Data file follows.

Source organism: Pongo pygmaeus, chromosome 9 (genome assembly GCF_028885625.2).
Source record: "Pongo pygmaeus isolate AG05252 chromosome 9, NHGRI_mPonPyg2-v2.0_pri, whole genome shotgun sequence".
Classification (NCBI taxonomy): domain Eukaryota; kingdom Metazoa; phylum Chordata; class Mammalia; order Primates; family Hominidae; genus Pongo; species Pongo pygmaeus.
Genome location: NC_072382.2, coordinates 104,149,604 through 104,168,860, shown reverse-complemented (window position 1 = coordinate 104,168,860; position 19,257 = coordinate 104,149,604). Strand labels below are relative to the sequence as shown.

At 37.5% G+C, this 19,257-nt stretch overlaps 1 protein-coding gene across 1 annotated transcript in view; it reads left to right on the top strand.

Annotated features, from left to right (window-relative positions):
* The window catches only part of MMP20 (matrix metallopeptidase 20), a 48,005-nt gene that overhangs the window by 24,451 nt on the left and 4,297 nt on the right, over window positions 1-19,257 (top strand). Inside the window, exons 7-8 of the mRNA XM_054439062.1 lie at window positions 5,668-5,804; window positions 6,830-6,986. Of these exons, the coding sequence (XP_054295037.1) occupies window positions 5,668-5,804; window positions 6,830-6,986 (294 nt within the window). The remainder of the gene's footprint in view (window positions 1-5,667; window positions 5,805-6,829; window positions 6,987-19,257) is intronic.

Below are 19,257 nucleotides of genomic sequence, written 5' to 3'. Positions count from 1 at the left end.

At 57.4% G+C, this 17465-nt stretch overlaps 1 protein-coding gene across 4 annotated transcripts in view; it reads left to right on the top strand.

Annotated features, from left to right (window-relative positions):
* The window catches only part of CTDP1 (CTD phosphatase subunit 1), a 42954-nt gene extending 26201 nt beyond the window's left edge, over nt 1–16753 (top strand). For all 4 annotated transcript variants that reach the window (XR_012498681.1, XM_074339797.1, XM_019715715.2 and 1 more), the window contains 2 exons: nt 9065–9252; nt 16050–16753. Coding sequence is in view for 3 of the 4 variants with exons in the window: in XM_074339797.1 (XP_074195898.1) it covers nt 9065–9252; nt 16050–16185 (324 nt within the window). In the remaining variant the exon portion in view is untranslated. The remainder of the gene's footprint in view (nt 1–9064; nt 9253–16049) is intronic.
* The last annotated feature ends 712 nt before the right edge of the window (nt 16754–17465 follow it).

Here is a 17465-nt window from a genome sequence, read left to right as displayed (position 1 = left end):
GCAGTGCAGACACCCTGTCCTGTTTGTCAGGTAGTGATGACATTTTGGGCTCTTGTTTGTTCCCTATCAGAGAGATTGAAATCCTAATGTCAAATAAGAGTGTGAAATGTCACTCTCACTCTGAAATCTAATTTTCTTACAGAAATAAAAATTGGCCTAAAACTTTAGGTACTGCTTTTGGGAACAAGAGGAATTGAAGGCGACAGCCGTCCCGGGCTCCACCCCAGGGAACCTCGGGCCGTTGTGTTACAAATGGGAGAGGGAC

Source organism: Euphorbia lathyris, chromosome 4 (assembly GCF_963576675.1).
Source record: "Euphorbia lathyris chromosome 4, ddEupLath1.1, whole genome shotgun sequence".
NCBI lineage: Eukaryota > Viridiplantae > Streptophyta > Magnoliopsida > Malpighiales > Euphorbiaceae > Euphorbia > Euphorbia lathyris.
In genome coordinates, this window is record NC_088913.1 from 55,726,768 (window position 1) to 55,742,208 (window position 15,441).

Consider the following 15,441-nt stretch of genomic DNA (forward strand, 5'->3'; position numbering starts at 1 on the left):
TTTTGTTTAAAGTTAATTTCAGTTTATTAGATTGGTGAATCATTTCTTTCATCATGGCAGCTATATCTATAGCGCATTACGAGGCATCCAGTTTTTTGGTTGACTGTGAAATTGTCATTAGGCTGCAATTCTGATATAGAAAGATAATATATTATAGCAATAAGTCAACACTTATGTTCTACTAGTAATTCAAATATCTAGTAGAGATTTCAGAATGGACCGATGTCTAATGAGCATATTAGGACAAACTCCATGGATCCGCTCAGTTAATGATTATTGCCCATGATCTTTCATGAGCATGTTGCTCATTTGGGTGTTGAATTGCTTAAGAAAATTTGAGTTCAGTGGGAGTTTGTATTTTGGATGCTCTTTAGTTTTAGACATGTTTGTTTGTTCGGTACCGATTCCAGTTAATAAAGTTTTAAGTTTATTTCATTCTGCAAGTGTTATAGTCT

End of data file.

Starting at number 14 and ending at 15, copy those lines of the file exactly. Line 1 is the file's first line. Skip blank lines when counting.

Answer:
GCAGTGCAGACACCCTGTCCTGTTTGTCAGGTAGTGATGACATTTTGGGCTCTTGTTTGTTCCCTATCAGAGAGATTGAAATCCTAATGTCAAATAAGAGTGTGAAATGTCACTCTCACTCTGAAATCTAATTTTCTTACAGAAATAAAAATTGGCCTAAAACTTTAGGTACTGCTTTTGGGAACAAGAGGAATTGAAGGCGACAGCCGTCCCGGGCTCCACCCCAGGGAACCTCGGGCCGTTGTGTTACAAATGGGAGAGGGAC

Source organism: Euphorbia lathyris, chromosome 4 (assembly GCF_963576675.1).